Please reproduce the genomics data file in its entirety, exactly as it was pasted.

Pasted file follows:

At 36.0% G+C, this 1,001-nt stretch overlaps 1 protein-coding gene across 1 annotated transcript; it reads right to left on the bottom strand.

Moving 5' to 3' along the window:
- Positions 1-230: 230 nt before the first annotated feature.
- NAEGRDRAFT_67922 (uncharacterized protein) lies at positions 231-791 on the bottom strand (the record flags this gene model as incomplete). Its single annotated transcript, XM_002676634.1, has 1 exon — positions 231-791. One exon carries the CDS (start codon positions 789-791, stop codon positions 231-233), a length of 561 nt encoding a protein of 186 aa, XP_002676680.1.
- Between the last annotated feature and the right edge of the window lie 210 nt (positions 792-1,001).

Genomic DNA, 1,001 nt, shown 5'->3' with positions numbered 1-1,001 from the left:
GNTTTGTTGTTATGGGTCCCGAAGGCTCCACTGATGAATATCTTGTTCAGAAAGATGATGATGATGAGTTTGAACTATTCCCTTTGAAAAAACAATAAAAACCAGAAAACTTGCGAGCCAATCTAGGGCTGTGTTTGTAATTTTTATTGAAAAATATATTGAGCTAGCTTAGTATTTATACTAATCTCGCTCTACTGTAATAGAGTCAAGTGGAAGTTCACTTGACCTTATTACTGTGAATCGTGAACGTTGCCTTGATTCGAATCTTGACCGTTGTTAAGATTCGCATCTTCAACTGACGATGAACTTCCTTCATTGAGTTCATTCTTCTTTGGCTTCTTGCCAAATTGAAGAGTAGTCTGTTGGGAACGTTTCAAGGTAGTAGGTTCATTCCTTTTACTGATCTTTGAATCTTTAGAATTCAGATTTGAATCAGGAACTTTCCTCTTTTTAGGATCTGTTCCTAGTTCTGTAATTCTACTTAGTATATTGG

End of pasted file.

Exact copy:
At 36.0% G+C, this 1,001-nt stretch overlaps 1 protein-coding gene across 1 annotated transcript; it reads right to left on the bottom strand.

Moving 5' to 3' along the window:
- Positions 1-230: 230 nt before the first annotated feature.
- NAEGRDRAFT_67922 (uncharacterized protein) lies at positions 231-791 on the bottom strand (the record flags this gene model as incomplete). Its single annotated transcript, XM_002676634.1, has 1 exon — positions 231-791. One exon carries the CDS (start codon positions 789-791, stop codon positions 231-233), a length of 561 nt encoding a protein of 186 aa, XP_002676680.1.
- Between the last annotated feature and the right edge of the window lie 210 nt (positions 792-1,001).

Genomic DNA, 1,001 nt, shown 5'->3' with positions numbered 1-1,001 from the left:
GNTTTGTTGTTATGGGTCCCGAAGGCTCCACTGATGAATATCTTGTTCAGAAAGATGATGATGATGAGTTTGAACTATTCCCTTTGAAAAAACAATAAAAACCAGAAAACTTGCGAGCCAATCTAGGGCTGTGTTTGTAATTTTTATTGAAAAATATATTGAGCTAGCTTAGTATTTATACTAATCTCGCTCTACTGTAATAGAGTCAAGTGGAAGTTCACTTGACCTTATTACTGTGAATCGTGAACGTTGCCTTGATTCGAATCTTGACCGTTGTTAAGATTCGCATCTTCAACTGACGATGAACTTCCTTCATTGAGTTCATTCTTCTTTGGCTTCTTGCCAAATTGAAGAGTAGTCTGTTGGGAACGTTTCAAGGTAGTAGGTTCATTCCTTTTACTGATCTTTGAATCTTTAGAATTCAGATTTGAATCAGGAACTTTCCTCTTTTTAGGATCTGTTCCTAGTTCTGTAATTCTACTTAGTATATTGG